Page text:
- Zoom reinstated the account of a Chinese activist who was blocked after he created an event commemorating the Tiananmen Square Massacre. Zoom has not explained why he was reinstated.
- Zoom is susceptible to Chinese manipulation as much of its infrastructure is located in the communist nation, foreign policy expert Christian Whiton told the Daily Caller News Foundation
- Reports of Zoom’s decision to block and later reinstate the account come after researchers found that the company was routing calls through China’s servers.
Zoom confirmed Wednesday evening that the video conferencing company removed a U.S.-based account after it commemorated the Tiananmen Square Massacre.
Zoom removed the account to comply with local law inside China, which prohibits discussion about the three-decade-old massacre, the company said.
The company acknowledged removing the account of activist Zhou Fengsuo, a former student leader of the Tiananmen protests in 1989 who organized the May 31 event through a paid Zoom account associated with a nonprofit he founded called Humanitarian China.
Zoom’s move reveals a huge problem the U.S. has in dealing with China’s massive censorship network, according to Zhou. “I was shocked and disappointed over what happened,” Zhou told The New York Times on Thursday.
“Just like any global company, we must comply with applicable laws in the jurisdictions where we operate,” a Zoom spokesperson said in a statement Wednesday, according to Axios, which initially reported on the removal.
“When a meeting is held across different countries, the participants within those countries are required to comply with their respective local laws,” the spokesperson added. “We aim to limit the actions we take to those necessary to comply with local law and continuously review and improve our process on these matters. We have reactivated the US-based account.”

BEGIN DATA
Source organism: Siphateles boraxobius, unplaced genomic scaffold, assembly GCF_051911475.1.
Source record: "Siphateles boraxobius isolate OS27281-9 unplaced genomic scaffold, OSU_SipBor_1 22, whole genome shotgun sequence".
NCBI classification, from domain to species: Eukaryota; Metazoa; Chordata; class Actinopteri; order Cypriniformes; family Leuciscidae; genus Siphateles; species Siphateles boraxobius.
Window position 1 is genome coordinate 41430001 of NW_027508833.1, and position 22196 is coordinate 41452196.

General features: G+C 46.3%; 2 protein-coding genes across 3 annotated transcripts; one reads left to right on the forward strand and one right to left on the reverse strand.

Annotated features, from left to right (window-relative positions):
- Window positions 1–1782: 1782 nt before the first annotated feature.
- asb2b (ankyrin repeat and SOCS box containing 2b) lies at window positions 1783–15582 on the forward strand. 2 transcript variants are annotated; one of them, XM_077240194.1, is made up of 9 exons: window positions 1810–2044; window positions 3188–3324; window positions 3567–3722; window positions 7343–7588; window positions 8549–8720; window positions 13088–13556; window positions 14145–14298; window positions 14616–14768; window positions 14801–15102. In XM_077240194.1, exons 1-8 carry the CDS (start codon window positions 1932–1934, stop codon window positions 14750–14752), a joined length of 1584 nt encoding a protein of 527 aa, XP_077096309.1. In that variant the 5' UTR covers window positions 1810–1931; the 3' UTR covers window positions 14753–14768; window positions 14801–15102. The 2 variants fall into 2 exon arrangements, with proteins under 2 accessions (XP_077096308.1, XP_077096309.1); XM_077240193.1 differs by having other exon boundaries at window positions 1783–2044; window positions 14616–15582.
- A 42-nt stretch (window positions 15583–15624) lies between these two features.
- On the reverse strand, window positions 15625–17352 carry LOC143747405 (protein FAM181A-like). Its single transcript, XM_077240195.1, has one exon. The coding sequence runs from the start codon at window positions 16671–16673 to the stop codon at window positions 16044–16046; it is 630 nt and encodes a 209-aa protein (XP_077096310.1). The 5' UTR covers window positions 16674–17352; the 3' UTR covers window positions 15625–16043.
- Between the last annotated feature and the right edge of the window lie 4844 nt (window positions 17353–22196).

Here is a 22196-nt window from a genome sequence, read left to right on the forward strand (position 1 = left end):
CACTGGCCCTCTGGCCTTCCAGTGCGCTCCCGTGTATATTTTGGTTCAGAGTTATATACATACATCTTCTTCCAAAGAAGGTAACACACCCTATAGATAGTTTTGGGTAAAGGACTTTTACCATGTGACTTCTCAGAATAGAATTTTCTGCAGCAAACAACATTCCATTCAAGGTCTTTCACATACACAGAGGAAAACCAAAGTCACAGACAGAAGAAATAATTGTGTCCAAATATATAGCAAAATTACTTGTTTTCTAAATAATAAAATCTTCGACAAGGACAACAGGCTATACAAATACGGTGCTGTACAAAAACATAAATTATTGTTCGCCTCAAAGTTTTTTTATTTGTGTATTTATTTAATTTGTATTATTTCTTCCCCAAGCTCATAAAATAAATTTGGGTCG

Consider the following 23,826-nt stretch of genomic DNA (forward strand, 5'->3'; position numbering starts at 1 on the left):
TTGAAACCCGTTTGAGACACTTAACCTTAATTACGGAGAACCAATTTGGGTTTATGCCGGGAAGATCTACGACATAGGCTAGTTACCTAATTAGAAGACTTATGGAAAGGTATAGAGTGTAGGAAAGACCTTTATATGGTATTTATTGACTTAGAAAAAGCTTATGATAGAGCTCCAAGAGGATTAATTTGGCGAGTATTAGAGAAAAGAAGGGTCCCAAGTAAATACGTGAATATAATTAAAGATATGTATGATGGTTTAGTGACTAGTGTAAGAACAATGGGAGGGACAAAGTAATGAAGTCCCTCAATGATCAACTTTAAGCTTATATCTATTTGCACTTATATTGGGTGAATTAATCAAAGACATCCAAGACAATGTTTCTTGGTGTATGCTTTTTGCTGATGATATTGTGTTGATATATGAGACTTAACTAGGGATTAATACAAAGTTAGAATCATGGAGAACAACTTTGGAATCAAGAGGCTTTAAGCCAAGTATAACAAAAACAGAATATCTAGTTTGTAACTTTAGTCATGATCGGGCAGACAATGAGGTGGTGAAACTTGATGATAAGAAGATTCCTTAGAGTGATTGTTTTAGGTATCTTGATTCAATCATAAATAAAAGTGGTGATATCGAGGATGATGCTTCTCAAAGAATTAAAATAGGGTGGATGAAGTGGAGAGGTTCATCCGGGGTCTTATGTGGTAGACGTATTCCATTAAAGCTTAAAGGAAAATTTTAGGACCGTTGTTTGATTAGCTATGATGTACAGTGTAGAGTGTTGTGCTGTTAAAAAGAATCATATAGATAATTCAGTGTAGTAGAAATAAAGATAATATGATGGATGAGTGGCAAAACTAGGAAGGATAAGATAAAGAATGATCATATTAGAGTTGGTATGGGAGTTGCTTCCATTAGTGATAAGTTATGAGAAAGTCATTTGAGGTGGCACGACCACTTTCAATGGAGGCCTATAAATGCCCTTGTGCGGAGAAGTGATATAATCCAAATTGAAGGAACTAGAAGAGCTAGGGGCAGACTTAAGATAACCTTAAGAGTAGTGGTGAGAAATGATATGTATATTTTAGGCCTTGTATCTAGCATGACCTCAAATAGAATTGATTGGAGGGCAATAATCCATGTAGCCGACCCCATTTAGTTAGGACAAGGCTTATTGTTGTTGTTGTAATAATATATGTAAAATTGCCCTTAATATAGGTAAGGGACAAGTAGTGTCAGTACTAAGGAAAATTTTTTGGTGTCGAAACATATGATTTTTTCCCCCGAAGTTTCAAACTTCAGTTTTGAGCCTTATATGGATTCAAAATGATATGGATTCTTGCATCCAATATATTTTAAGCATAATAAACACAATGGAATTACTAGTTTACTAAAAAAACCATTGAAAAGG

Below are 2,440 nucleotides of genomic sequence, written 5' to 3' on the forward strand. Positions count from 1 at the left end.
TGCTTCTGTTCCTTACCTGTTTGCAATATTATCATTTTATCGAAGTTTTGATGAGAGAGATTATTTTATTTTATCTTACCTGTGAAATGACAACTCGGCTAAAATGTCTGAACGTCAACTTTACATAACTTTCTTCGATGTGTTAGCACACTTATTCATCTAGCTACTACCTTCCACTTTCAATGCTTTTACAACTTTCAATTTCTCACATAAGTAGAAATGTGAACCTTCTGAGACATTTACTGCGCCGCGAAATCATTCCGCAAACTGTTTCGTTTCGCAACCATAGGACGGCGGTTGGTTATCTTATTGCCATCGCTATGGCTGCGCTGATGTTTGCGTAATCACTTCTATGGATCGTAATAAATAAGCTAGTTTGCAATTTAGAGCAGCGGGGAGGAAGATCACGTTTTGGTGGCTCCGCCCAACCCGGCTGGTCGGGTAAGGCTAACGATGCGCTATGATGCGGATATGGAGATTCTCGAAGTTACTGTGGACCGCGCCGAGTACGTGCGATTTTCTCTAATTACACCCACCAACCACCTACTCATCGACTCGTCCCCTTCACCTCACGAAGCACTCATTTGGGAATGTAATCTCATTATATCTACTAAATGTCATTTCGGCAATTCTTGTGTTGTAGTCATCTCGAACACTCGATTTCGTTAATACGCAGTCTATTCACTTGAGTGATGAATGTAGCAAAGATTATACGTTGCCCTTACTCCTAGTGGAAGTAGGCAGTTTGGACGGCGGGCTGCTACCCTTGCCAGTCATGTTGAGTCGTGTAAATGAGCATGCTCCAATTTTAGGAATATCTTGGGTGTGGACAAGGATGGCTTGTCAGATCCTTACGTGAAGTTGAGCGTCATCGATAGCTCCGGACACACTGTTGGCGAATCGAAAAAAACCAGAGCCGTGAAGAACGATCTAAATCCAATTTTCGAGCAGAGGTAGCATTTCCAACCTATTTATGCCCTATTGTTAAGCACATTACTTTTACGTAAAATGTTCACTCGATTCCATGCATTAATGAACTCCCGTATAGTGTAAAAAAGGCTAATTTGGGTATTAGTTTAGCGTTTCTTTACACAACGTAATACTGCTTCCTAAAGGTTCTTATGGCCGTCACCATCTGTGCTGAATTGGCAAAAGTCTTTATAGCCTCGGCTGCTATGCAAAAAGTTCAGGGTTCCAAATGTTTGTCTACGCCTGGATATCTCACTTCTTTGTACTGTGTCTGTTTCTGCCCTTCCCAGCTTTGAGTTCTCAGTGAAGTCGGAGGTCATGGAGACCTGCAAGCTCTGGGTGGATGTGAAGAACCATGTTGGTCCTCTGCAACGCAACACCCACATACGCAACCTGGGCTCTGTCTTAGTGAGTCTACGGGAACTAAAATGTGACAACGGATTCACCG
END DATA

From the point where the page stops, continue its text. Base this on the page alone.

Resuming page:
Zoom has not replied to the Daily Caller News Foundation’s request for comment addressing why the company reinstated Zhou despite initially removing him over concerns related to China law. Zhou, meanwhile, wants answers.
“We can’t stand that an American company put Chinese-style restrictions on users in the U.S.,” he told the Times. The deeper problem is China’s byzantine censorship network, called the Great Firewall, which “enslaves the Chinese people” and is “the fatal flaw for an open and free internet,” Zhou noted.
China’s Great Firewall allows the country’s officials to control what people see and read online, effectively sheltering Chinese citizens from observing what’s going on abroad. Foreign companies must abide by strict censorship rules dictating what can be said. They’re required to provide data to censors who police China’s version of the internet.
Zoom began allowing unpaid users in China to join meetings but not host them. Such a change paved the way for a user in the U.S. to host a meeting allowing users inside China to join. Zhou said he advertised the Tiananmen event on Chinese social media two days before it occurred.
Zoom faces growing scrutiny regarding its ties to China, which prohibits discussion of the protest and the government’s violent response to the demonstrations. The company acknowledged in April routing calls through Chinese servers.
Foreign policy analysts argue that Zoom’s work inside China is making the company susceptible to manipulation.
“Encryption experts have said its security is dubious, and it has relied on programmers and encryption keys located in China,” Christian Whiton, a senior fellow for strategy and trade at the Center for National Interest, told the Daily Caller News Foundation. “[I]t is now clear that the company’s reliance on China means it is susceptible to Chinese political pressure.”
Whiton added: “This episode will only deepen suspicions about Zoom the company hoped to overcome.”
Other experts are making similar observations. China is prepared to force companies like Zoom into self-censoring to avoid coming down too hard on them in a publicly, according to Dean Cheng, a Chinese political and security affairs expert at the Heritage Foundation.
“From the Chinese government’s perspective it’s not just about Zoom,” Cheng told the DCNF. “Ideally from the Chinese perspective, the next company that comes along won’t even issue licenses and accounts to known dissidents,” he added, referring to China potentially pressuring Zoom over Zhou’s account.
“For China, self-censorship — people choosing not to challenged China from the get-go — is much better than China having to crack the whip,” Cheng concluded.
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